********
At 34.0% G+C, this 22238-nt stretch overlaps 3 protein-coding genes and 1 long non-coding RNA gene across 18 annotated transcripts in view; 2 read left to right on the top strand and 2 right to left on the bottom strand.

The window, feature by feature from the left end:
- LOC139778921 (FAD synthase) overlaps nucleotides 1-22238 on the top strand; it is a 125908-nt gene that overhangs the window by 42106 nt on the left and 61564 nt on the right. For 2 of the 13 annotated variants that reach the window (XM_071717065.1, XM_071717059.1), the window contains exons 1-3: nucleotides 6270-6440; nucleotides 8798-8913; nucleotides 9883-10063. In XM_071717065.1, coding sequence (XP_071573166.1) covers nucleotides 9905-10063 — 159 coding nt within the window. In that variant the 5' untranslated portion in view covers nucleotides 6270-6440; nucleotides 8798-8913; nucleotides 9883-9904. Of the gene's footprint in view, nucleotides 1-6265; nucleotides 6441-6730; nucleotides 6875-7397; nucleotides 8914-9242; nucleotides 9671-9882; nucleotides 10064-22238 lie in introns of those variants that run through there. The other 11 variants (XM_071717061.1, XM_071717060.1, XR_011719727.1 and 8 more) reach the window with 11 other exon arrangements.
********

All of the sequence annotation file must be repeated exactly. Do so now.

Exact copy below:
At 34.0% G+C, this 22238-nt stretch overlaps 3 protein-coding genes and 1 long non-coding RNA gene across 18 annotated transcripts in view; 2 read left to right on the top strand and 2 right to left on the bottom strand.

The window, feature by feature from the left end:
- LOC139778921 (FAD synthase) overlaps nucleotides 1-22238 on the top strand; it is a 125908-nt gene that overhangs the window by 42106 nt on the left and 61564 nt on the right. For 2 of the 13 annotated variants that reach the window (XM_071717065.1, XM_071717059.1), the window contains exons 1-3: nucleotides 6270-6440; nucleotides 8798-8913; nucleotides 9883-10063. In XM_071717065.1, coding sequence (XP_071573166.1) covers nucleotides 9905-10063 — 159 coding nt within the window. In that variant the 5' untranslated portion in view covers nucleotides 6270-6440; nucleotides 8798-8913; nucleotides 9883-9904. Of the gene's footprint in view, nucleotides 1-6265; nucleotides 6441-6730; nucleotides 6875-7397; nucleotides 8914-9242; nucleotides 9671-9882; nucleotides 10064-22238 lie in introns of those variants that run through there. The other 11 variants (XM_071717061.1, XM_071717060.1, XR_011719727.1 and 8 more) reach the window with 11 other exon arrangements.